In a move that could cause things to spiral, President Duterte has certified as urgent an Anti-Terror Bill that purportedly pursues safety and security, but at the expense of fundamental freedoms. It will, among others, “allow law enforcers or military personnel to place individuals and organizations under surveillance, compel telcos to divulge their calls and messages, arrest people without warrant, and detain them for extended periods.” In addition, organizations may be outlawed as “terrorist” on the request of foreign and supra-national jurisdictions. Though many Filipinos are fearful of its abuse by despotic implementors, the Philippine Senate and House of Representatives approved the bill on its third and final reading.
All these are happening amidst the struggles and difficulties of coping with the health, political, economic, social, and cultural impacts of the COVID-19 pandemic. But all is not lost. In the face of government’s inefficiencies, authoritarian measures, and clamping down of civil liberties and rights, there are vibrant grassroots voices, reignited solidarities, and strengthened social movements from below that stand resolute and courageous.
Amidst the inadequacies in health care provision, the looming food crisis, and helplessness and hopelessness, they have created communities of mutual aid and solidarity relief initiatives providing food for the hungry, masks for the neglected, and medical supplies for the disadvantaged. Amidst the uncertainties and challenges of the COVID-19, they have come together to demand reparation and justice, to dismantle different dimensions of inequalities, and engender systemic transformation. Wasurenai (let us not forget) these cultures of solidarity and resistance, our humanity, and the “positives struggling to be heard” in these dark times. Let us always remember the aoi sora (blue skies).
In the solidarity message I shared during the Heiwa Koshin in Aichi and Gifu Prefectures in Japan as part of the 2019 International Youth Relay, the heart of the piece was the importance of the growing, broadening, expanding peoples’ peace movement against war and nuclear weapons. The youth, students, and cultural workers—who cut across all the sectors of society and are the source of new energies and new ways of imagining the world—have a crucial role in the regeneration of peoples’ movements and the recovery efforts towards a new world post-COVID-19. Equally important, the older persons—a significant majority comprising the Japanese movement—are the wellspring of wisdom, inspiration, and courage. It is a mutually valuable intergenerational link.
The COVID-19 pandemic is a portal, “a gateway between one world and the next” as Arundhati Roy described. It has opened windows for systemic transformation, opportunities to organize, and strengthen our peace movement as we stand in solidarity with one another and reclaim our future. In the present critical conjuncture, this is the time for us, now more than ever, to respond to the challenges of unpeace and to struggle and resist oppressive structures, institutions, and powers. These we do, as we collectively imagine, fight for, and move towards our new world.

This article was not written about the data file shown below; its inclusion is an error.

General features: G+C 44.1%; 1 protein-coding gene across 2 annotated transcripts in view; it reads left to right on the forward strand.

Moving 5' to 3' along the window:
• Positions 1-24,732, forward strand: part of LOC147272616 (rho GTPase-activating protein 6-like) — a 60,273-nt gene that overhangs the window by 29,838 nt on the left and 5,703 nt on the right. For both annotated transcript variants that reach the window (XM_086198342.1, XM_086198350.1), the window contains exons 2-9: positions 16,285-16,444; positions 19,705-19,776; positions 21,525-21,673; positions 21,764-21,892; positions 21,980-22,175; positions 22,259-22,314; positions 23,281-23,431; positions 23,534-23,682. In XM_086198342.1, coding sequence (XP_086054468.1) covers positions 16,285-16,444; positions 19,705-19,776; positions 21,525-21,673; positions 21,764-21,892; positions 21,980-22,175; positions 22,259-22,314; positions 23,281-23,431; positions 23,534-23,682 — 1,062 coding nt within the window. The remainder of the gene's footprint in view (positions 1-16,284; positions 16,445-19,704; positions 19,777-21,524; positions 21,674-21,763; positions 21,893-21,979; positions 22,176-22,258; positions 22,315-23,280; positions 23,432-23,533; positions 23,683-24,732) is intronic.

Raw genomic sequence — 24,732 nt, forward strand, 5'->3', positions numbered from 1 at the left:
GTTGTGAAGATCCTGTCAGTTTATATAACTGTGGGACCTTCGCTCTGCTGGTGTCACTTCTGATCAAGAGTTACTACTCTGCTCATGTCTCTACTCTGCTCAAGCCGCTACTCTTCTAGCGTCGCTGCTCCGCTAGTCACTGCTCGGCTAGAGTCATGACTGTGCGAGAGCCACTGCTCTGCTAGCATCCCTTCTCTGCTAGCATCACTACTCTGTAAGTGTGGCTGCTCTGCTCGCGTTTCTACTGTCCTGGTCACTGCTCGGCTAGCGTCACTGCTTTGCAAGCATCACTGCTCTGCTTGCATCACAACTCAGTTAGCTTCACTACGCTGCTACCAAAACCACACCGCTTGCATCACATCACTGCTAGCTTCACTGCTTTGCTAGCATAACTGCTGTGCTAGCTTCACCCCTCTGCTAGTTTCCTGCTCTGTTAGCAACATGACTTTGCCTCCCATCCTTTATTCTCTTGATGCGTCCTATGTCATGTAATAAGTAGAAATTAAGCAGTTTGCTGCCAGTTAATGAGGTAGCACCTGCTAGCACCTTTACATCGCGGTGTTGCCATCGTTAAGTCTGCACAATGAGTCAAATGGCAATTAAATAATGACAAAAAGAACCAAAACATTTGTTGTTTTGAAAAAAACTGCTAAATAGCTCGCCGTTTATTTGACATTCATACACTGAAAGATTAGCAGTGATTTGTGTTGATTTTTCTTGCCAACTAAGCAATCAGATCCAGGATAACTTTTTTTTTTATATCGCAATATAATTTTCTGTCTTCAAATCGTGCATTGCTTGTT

Similar to last year, I want to end this solidarity message with the lyrics from a song, this time, by the Alyansa ng Kabataang Mindanao para sa Kapayapaan (Alliance of Mindanao Youth for Peace):
Tayo ay Magtatagumpay (We Shall Overcome)
Kaibigan ikaw ba ay nalulungkot (Friend, do you feel disheartened)
Maraming mga tanong sa iyong isipan (Questions running through your head)
Bakit nagkaganito ang Inang Bayan (What happened to our Mother Land)
Tayong lahat ay uhaw sa kapayapaan (Peace we all thirst for and want)
Magkapit-bisig na tayong lahat (Let us walk hand in hand, shoulder to shoulder)
Isigaw natin ang gustong iparating (Shout our hearts out together)
Ipaglalaban ang ating mga karapatan (Struggle and fight for our rights)
Isigaw natin ang ating hinanaing (Make them hear our demands and plights)
Isigaw niyo kabataan huwag mawalan ng pag-asa (Youth, be the hope torchbearer)
Nasa puso ninyo makikita ang sagot (In your hearts, you will find the answer)
Paghihirap niyo ay mayroon ding katapusan (Cessation of hardships and adverse outcomes)
Balang araw tayo ay magtatagumpay (Some day we shall overcome)
[i] This solidarity message was delivered during the Online Peace March on June 5. Due to the COVID-19 pandemic, the annual Japan Peace March has shifted to an online platform. The livestream session may be watched at this link: https://www.facebook.com/peacemarchjournals/videos/797980277610697/
The Organizing Committee of the World Conference against A and H Bombs invites all peace-loving peoples and movements to join the international joint grassroots action, “Peace Wave” which will encircle the globe from August 6 to 9, marking the 75th anniversary of the atomic bombings of Hiroshima and Nagasaki. The Peace Wave Campaign will bring the global trend for a nuclear weapon-free world onto a new stage, with the collective aim of the elimination of nuclear weapons and the signature campaign for the “Appeal of the Hibakusha for the Elimination of Nuclear Weapons” as a common action.
[ii] Galileo is a Philippines Programme Officer with Focus on the Global South. He was an International Youth Relay Peace Marcher for Aichi and Gifu Prefectures in 2019. Read more about Galil’s participation in the Japan Peace March from his notes from the field at this link: https://focusweb.org/category/post-types/blog-post/